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Filed under aging, aging brain, senior woman, senior women, seniors, successful aging, vitamin depletion, Vitamin sources, vitamins

Anti-inflammatory diet could reduce bone loss risk in women

Women are vulnerable to bone density loss as they age.

Anti-inflammatory diets – which tend to be high in vegetables, fruits, fish and whole grains – could boost bone health and prevent fractures in some women, a new study suggests.

Researchers examined data from the landmark Women’s Health Initiative to compare levels of inflammatory elements in the diet to bone mineral density and fractures and found new associations between food and bone health. The study, led by Tonya Orchard, an assistant professor of human nutrition at The Ohio State University, appears in the Journal of Bone and Mineral Research.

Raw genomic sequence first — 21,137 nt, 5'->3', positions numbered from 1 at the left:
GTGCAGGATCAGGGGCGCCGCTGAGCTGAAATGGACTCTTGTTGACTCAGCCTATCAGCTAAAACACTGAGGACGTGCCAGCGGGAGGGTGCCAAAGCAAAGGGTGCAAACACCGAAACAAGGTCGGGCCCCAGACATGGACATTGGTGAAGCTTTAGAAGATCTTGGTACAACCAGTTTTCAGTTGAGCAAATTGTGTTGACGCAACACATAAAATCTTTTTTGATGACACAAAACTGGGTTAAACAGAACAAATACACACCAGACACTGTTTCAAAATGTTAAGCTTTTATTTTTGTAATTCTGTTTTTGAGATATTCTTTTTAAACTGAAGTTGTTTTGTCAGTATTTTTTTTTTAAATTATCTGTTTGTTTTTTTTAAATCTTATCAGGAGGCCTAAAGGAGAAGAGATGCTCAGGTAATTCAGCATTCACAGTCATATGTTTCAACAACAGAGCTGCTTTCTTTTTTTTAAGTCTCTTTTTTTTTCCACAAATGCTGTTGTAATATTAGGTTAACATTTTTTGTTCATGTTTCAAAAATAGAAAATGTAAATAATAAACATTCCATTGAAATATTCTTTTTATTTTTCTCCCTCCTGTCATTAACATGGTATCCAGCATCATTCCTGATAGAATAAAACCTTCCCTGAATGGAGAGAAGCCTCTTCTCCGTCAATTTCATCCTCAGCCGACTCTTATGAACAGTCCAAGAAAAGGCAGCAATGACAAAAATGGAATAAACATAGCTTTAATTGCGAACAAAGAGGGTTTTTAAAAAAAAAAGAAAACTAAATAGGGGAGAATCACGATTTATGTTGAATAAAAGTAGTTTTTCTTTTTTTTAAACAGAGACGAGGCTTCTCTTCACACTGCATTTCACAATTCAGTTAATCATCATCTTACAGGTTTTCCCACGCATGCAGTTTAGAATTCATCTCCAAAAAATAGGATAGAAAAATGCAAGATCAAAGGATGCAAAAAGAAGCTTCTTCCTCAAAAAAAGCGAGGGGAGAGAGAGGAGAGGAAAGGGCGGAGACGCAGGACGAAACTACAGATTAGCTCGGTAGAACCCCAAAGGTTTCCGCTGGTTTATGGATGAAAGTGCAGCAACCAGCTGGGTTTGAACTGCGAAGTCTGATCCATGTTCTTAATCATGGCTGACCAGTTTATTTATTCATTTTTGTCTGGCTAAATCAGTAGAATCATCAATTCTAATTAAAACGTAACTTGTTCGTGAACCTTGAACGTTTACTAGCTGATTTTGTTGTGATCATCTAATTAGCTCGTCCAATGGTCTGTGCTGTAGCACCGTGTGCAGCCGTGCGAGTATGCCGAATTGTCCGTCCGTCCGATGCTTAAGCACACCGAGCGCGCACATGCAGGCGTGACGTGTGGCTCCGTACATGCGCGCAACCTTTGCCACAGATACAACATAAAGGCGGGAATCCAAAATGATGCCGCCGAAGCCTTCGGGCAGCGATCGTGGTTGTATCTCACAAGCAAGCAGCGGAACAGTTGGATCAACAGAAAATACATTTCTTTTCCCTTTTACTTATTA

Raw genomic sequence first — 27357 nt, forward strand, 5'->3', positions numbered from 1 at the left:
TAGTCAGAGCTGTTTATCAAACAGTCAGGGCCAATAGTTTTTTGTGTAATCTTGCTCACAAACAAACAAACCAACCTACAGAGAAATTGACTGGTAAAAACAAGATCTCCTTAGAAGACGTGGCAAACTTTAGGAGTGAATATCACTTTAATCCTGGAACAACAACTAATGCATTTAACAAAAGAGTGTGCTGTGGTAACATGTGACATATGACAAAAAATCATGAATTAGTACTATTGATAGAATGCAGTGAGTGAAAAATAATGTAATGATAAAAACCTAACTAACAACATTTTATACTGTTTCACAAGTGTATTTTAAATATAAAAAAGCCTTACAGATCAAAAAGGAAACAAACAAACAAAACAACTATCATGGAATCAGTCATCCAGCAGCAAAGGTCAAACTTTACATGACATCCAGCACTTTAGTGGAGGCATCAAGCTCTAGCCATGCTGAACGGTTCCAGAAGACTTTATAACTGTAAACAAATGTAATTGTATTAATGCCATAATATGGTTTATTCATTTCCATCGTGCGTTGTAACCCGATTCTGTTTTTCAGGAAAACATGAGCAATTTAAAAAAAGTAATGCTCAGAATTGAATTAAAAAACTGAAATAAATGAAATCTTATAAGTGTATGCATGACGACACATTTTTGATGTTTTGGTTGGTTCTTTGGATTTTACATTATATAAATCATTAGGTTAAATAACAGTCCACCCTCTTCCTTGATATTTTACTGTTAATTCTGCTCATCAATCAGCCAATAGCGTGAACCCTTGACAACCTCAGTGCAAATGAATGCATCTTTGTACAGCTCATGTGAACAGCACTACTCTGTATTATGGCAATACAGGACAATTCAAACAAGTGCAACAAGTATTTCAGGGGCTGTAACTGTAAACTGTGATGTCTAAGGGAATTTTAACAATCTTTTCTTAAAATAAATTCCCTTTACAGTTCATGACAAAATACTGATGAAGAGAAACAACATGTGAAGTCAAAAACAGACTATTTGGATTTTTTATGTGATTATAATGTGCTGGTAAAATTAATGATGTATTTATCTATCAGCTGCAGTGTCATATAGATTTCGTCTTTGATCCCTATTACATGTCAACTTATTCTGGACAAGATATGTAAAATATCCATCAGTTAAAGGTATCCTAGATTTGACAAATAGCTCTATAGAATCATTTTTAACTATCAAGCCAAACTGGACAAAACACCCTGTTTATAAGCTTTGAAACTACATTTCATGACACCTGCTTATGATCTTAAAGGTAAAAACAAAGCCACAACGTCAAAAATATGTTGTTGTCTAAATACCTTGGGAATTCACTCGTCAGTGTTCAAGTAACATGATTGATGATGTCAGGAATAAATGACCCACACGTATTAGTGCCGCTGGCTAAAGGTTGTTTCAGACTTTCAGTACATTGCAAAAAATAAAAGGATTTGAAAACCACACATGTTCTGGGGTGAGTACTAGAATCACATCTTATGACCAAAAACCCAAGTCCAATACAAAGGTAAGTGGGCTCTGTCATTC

abstract shapes, bone structure

Illustration of bone which has lost density.

Women with the least-inflammatory diets (based on a scoring system called the Dietary Inflammatory Index) lost less bone density during the six-year follow-up period than their peers with the most-inflammatory diets. This was despite the fact that they started off with lower bone density overall.

Furthermore, diets with low inflammatory potential appeared to correspond to lower risk of hip fracture among one subgroup of the study – post-menopausal white women younger than 63.

The findings suggest that women’s bone health could benefit when they choose a diet higher in beneficial fats, plants and whole grains, said Orchard, who is part of Ohio State’s Food Innovation Center.